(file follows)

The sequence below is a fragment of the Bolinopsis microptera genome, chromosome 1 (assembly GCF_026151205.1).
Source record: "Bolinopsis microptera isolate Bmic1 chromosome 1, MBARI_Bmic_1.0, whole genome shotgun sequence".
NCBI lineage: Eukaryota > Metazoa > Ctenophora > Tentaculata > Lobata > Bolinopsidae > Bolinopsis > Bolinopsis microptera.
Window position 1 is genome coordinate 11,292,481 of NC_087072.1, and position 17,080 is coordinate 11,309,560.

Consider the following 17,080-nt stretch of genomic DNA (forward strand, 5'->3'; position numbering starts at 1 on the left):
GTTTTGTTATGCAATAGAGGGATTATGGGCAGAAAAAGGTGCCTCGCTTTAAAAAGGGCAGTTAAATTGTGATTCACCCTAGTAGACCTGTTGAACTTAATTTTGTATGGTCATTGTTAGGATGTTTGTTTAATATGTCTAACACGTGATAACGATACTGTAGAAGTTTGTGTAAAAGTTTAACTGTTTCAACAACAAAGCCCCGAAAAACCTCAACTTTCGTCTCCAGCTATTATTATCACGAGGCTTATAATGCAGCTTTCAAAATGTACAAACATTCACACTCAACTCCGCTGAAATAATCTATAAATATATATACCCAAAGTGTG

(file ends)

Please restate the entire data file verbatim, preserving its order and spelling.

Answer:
The sequence below is a fragment of the Bolinopsis microptera genome, chromosome 1 (assembly GCF_026151205.1).
Source record: "Bolinopsis microptera isolate Bmic1 chromosome 1, MBARI_Bmic_1.0, whole genome shotgun sequence".
NCBI lineage: Eukaryota > Metazoa > Ctenophora > Tentaculata > Lobata > Bolinopsidae > Bolinopsis > Bolinopsis microptera.
Window position 1 is genome coordinate 11,292,481 of NC_087072.1, and position 17,080 is coordinate 11,309,560.

Consider the following 17,080-nt stretch of genomic DNA (forward strand, 5'->3'; position numbering starts at 1 on the left):
GTTTTGTTATGCAATAGAGGGATTATGGGCAGAAAAAGGTGCCTCGCTTTAAAAAGGGCAGTTAAATTGTGATTCACCCTAGTAGACCTGTTGAACTTAATTTTGTATGGTCATTGTTAGGATGTTTGTTTAATATGTCTAACACGTGATAACGATACTGTAGAAGTTTGTGTAAAAGTTTAACTGTTTCAACAACAAAGCCCCGAAAAACCTCAACTTTCGTCTCCAGCTATTATTATCACGAGGCTTATAATGCAGCTTTCAAAATGTACAAACATTCACACTCAACTCCGCTGAAATAATCTATAAATATATATACCCAAAGTGTG